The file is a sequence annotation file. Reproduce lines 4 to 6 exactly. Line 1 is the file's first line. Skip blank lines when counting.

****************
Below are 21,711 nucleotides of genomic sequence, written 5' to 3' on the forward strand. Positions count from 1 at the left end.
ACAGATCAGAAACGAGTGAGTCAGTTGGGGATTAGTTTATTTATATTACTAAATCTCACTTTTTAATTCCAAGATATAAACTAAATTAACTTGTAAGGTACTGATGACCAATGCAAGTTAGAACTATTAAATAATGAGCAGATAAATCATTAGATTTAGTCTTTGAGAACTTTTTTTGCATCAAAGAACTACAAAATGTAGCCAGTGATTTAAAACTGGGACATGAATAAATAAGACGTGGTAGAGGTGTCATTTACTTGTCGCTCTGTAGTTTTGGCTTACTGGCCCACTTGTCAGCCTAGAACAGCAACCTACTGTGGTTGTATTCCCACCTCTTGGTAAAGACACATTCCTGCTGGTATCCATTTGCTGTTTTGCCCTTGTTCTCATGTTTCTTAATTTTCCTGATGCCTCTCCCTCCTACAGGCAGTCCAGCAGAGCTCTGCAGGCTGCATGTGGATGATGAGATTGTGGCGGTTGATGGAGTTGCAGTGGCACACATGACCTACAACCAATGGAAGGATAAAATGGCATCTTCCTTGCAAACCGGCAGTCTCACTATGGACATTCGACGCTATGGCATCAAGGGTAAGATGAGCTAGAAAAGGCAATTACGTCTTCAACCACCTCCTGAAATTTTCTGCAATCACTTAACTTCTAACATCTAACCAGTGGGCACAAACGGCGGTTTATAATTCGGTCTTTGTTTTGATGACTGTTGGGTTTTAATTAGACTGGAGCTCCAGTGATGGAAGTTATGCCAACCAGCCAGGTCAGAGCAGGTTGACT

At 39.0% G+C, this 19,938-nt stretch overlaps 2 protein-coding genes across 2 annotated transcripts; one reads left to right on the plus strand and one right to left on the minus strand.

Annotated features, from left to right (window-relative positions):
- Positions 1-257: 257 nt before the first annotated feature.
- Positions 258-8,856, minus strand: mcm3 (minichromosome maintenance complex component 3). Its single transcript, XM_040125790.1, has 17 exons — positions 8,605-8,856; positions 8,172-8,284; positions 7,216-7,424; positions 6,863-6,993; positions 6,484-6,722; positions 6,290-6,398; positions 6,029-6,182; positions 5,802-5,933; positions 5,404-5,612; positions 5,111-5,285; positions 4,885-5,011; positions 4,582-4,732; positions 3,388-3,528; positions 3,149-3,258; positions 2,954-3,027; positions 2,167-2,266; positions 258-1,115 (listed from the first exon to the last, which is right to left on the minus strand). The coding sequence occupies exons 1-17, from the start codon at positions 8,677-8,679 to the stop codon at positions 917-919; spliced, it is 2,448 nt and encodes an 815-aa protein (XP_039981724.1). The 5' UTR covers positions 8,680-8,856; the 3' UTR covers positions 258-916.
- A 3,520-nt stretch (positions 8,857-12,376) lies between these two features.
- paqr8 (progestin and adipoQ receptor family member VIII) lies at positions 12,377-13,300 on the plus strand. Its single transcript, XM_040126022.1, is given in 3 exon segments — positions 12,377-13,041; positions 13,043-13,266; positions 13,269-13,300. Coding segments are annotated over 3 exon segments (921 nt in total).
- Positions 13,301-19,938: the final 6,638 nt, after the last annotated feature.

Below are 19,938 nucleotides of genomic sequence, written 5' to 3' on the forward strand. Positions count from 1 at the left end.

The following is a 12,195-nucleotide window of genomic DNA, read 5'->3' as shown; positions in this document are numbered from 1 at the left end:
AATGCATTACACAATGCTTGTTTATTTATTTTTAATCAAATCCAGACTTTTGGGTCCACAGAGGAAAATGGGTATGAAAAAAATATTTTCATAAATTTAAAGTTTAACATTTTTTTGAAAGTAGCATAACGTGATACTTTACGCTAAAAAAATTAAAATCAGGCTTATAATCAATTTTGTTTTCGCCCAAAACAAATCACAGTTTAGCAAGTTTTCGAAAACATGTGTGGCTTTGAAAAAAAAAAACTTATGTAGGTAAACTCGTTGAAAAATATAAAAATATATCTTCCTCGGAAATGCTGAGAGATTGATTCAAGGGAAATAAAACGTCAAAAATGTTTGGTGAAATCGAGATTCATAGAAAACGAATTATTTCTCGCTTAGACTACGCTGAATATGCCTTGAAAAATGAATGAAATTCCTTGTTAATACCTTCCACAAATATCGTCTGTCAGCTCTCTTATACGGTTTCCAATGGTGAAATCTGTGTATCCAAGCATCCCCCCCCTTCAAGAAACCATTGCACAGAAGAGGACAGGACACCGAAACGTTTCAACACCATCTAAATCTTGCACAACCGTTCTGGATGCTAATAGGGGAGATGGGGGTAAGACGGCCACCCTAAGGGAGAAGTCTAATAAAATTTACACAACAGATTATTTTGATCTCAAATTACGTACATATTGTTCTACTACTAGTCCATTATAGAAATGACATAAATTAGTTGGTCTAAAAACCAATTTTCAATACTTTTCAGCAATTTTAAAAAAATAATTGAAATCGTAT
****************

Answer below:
Annotated features, from left to right (window-relative positions):
- Positions 1-257: 257 nt before the first annotated feature.
- Positions 258-8,856, minus strand: mcm3 (minichromosome maintenance complex component 3). Its single transcript, XM_040125790.1, has 17 exons — positions 8,605-8,856; positions 8,172-8,284; positions 7,216-7,424; positions 6,863-6,993; positions 6,484-6,722; positions 6,290-6,398; positions 6,029-6,182; positions 5,802-5,933; positions 5,404-5,612; positions 5,111-5,285; positions 4,885-5,011; positions 4,582-4,732; positions 3,388-3,528; positions 3,149-3,258; positions 2,954-3,027; positions 2,167-2,266; positions 258-1,115 (listed from the first exon to the last, which is right to left on the minus strand). The coding sequence occupies exons 1-17, from the start codon at positions 8,677-8,679 to the stop codon at positions 917-919; spliced, it is 2,448 nt and encodes an 815-aa protein (XP_039981724.1). The 5' UTR covers positions 8,680-8,856; the 3' UTR covers positions 258-916.